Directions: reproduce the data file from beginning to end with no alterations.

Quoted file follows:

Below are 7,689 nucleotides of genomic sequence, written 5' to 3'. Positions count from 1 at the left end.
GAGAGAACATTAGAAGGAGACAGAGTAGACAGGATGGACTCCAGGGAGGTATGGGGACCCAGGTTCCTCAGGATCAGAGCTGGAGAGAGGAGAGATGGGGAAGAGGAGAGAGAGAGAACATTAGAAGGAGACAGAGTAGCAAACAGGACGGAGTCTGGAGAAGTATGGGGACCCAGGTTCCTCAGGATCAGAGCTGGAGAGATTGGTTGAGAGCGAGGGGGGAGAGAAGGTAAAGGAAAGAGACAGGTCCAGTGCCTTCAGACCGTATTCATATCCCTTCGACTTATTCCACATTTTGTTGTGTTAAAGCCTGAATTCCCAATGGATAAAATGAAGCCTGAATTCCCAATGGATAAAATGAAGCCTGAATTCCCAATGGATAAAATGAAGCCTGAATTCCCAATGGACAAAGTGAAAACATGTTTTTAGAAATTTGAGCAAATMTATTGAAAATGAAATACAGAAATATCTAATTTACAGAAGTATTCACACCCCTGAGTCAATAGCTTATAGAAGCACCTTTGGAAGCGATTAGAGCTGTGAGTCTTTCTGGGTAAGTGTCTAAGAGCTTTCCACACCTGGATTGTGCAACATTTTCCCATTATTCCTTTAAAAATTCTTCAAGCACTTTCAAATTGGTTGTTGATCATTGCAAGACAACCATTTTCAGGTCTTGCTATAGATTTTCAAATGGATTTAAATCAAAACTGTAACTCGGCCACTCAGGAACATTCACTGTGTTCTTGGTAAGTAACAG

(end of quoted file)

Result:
Below are 7,689 nucleotides of genomic sequence, written 5' to 3'. Positions count from 1 at the left end.
GAGAGAACATTAGAAGGAGACAGAGTAGACAGGATGGACTCCAGGGAGGTATGGGGACCCAGGTTCCTCAGGATCAGAGCTGGAGAGAGGAGAGATGGGGAAGAGGAGAGAGAGAGAACATTAGAAGGAGACAGAGTAGCAAACAGGACGGAGTCTGGAGAAGTATGGGGACCCAGGTTCCTCAGGATCAGAGCTGGAGAGATTGGTTGAGAGCGAGGGGGGAGAGAAGGTAAAGGAAAGAGACAGGTCCAGTGCCTTCAGACCGTATTCATATCCCTTCGACTTATTCCACATTTTGTTGTGTTAAAGCCTGAATTCCCAATGGATAAAATGAAGCCTGAATTCCCAATGGATAAAATGAAGCCTGAATTCCCAATGGATAAAATGAAGCCTGAATTCCCAATGGACAAAGTGAAAACATGTTTTTAGAAATTTGAGCAAATMTATTGAAAATGAAATACAGAAATATCTAATTTACAGAAGTATTCACACCCCTGAGTCAATAGCTTATAGAAGCACCTTTGGAAGCGATTAGAGCTGTGAGTCTTTCTGGGTAAGTGTCTAAGAGCTTTCCACACCTGGATTGTGCAACATTTTCCCATTATTCCTTTAAAAATTCTTCAAGCACTTTCAAATTGGTTGTTGATCATTGCAAGACAACCATTTTCAGGTCTTGCTATAGATTTTCAAATGGATTTAAATCAAAACTGTAACTCGGCCACTCAGGAACATTCACTGTGTTCTTGGTAAGTAACAG